Photos courtesy JGSIS:
Top: Philip Jenkins, director at JGSIS, takes a reading via Bluetooth App.
Bottom: The SP load cell is rigged below-the-hook.


old SP load cellPolish marine electronics integration specialist Navinord has installed a state-of-the-art software package that includes four Straightpoint (SP) load cells on a 440t capacity floating crane, which is currently based near the Third Millennium John Paul II Bridge spanning the Martwa Wisła River in Gdansk, Poland.

Its new owner renovated the crane, originally named “Consulado De Bilbao Dos” when it was built in Bilbao, Spain in 1971, last year. It is now bi-located at Marine Projects Ltd.’s shipyards in Gdansk and approx. 20km further north in Gdynia. The crane is currently known as “Conrad Consul”, taking half of its name from Marine Projects’ daughter company Conrad S.A., which specialises in the production and delivery of complete luxury sail and motor yachts.

Consul boasts two pairs of hooks, two of 100t capacity at the front and two bigger 200t capacity units behind them. However, its overall capacity is only 440t as, while four hooks can be utilised for a single lift, not all of them can lift to their full capacity at the same time. On each hook is an SP 25t capacity Radiolink plus load cell, each of which was installed during the major refurbishment of the crane last summer.

Navinord’s load monitoring system—LMSmk1—is capable of gathering data from up to 16 strain gauges, explained Piotr Cywiński, marine electronics specialist at Navinord, also headquartered near Gdansk.

In addition to the four SP units, two other devices feedback on boom line forces. All devices feed data to a master computer that can be read remotely, over the internet, and / or in Consul’s cab. The system also provides error notifications; generation of information graphs covering designated time periods; and customisable interface colours.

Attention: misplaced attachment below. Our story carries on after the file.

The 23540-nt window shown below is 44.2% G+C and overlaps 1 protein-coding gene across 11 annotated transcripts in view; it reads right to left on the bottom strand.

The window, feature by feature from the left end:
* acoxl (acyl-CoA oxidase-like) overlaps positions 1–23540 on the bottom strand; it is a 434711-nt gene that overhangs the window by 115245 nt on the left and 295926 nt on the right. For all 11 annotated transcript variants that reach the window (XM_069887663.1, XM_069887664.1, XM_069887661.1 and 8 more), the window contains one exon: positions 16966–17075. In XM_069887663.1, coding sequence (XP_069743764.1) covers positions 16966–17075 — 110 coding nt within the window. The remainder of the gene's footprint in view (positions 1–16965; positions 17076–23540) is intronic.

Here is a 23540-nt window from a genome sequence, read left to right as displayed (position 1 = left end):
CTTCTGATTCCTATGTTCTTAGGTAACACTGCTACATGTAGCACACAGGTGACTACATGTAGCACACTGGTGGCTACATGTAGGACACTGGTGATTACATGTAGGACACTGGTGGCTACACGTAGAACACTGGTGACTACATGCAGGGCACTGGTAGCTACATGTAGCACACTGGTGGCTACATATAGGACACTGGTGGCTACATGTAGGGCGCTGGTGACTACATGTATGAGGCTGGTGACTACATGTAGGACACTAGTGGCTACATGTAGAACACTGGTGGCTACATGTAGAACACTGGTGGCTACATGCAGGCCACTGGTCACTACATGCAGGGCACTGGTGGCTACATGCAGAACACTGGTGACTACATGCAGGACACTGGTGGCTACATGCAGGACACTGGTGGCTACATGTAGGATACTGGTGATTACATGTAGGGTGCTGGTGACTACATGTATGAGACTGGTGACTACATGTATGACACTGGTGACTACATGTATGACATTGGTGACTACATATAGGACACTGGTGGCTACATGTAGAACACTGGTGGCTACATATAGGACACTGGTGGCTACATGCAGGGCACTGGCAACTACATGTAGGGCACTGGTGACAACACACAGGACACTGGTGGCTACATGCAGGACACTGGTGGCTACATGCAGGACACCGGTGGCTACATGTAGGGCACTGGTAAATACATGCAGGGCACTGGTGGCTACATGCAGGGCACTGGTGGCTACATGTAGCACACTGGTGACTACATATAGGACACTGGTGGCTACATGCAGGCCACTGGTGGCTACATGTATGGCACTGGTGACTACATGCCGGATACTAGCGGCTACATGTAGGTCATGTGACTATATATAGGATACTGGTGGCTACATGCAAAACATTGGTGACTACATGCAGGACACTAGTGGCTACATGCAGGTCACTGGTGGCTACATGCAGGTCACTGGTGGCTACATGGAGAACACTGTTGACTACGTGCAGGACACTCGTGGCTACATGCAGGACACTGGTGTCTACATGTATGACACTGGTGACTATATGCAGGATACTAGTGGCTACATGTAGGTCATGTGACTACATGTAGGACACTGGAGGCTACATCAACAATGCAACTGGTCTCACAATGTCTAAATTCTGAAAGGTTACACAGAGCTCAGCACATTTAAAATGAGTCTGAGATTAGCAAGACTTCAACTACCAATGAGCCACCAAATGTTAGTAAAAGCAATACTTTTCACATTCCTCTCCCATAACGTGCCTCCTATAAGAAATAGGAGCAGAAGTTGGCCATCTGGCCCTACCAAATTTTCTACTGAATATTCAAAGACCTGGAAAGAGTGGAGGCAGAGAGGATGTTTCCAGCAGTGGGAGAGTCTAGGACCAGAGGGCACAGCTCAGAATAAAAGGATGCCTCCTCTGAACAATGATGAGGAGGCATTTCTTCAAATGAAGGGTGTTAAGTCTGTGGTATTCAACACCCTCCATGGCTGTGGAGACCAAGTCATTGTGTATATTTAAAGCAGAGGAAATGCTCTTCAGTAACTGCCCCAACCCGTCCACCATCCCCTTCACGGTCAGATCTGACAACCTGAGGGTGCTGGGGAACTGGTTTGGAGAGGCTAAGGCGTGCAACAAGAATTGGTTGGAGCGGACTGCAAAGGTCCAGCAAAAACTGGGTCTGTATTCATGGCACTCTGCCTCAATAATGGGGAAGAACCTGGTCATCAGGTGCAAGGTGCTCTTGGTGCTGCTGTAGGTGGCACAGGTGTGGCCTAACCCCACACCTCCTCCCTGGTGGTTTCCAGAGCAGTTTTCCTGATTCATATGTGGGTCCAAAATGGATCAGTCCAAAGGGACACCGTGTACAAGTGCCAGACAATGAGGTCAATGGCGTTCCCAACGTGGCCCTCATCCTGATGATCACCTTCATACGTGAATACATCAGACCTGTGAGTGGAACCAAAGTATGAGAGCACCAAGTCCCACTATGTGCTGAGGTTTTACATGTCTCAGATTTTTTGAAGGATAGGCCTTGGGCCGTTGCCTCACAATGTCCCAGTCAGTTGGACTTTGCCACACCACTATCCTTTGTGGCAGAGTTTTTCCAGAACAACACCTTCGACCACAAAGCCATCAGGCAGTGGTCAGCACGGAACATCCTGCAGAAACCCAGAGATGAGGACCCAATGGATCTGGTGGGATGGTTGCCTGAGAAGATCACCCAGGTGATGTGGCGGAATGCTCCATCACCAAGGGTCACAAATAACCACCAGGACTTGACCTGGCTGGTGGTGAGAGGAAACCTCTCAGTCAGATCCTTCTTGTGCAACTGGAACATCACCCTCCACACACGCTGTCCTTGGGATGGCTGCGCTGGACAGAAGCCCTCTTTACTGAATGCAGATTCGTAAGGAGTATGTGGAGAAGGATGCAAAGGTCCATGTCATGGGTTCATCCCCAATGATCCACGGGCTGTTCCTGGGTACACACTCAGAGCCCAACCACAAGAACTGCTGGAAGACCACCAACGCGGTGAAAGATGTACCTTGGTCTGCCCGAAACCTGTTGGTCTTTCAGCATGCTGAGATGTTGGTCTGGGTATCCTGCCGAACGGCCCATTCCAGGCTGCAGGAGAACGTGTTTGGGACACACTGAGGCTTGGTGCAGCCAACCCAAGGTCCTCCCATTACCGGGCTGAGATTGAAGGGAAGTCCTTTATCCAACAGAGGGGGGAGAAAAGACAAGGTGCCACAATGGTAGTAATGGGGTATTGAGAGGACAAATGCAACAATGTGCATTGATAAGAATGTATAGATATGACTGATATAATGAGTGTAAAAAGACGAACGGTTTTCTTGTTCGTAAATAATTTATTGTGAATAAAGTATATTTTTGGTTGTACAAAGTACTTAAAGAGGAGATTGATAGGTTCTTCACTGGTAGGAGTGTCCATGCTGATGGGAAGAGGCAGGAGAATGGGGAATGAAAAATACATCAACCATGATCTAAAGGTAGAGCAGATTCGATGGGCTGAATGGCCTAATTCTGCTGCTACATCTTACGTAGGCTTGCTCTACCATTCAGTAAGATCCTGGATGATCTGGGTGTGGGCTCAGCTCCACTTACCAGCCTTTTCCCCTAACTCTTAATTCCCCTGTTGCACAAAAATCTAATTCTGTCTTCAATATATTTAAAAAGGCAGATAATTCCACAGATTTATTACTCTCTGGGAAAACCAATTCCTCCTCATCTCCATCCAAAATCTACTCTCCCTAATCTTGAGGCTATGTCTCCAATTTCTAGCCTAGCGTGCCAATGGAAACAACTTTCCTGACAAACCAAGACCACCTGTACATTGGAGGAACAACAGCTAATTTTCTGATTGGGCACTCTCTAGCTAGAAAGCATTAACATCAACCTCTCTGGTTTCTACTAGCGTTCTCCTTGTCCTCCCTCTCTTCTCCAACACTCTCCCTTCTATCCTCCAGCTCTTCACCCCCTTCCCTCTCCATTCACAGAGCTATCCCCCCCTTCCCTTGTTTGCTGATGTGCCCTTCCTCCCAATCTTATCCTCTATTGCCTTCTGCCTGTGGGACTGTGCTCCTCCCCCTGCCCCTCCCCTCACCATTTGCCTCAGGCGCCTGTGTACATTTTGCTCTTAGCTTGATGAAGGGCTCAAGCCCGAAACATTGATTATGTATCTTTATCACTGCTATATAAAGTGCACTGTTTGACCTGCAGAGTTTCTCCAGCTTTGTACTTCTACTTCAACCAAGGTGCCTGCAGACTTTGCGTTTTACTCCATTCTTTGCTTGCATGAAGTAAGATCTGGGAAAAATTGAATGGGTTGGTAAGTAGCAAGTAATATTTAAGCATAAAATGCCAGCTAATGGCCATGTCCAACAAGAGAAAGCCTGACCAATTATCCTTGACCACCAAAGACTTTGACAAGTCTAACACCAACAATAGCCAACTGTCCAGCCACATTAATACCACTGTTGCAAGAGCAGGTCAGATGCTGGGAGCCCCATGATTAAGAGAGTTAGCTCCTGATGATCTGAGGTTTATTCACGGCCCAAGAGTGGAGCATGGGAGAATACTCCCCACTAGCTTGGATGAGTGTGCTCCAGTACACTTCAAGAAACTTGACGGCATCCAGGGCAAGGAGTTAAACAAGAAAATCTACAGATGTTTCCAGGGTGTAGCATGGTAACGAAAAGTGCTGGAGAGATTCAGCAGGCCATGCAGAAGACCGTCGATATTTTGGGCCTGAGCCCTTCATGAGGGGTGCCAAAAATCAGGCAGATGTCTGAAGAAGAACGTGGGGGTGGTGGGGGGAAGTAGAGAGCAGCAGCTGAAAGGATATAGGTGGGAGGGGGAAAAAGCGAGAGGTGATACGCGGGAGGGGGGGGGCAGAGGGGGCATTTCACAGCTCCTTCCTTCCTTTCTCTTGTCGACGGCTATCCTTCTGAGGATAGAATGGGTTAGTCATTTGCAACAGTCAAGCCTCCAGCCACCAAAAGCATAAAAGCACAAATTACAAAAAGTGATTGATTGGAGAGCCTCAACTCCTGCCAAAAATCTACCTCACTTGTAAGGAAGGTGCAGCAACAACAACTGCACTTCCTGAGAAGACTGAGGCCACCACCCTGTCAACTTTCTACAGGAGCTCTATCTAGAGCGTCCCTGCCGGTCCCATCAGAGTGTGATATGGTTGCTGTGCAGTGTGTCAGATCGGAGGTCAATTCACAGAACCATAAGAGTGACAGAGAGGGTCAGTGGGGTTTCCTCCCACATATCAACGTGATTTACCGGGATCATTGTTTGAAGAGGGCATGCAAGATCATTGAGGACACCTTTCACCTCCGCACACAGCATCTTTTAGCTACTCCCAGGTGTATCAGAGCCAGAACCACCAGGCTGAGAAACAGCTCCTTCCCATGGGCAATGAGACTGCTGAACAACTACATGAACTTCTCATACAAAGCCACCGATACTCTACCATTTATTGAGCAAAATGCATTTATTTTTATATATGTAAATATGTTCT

There are many other features of the crane itself besides, said Cywiński. Consul is equipped with navigation and communication devices, primarily for use in marine salvage, ship emergency response service (SERS), and wreck removal applications. Meanwhile, CCTV facilitates lifts out of the line of sight when it is necessary to work, say, inside a cargo haul or when another vessel might be obscuring the operator’s vision.

Consul is powered by two Voith Schneider propellers that provide propulsion and steering in one unit, while a new generator, power converters, chain blocks, lifting ropes, glass wheelhouse, and steering consoles were among other new installations.

There are two other, similar floating cranes in the region—the 330t capacity Maja and 100t capacity Conrad Goliath (the latter also belongs to Marine Projects)—but Consul is the largest. While it is primarily engaged in lifting activities in Gdansk and Gdynia, it is also capable of open sea voyages, making ports elsewhere in Poland and Lithuania accessible.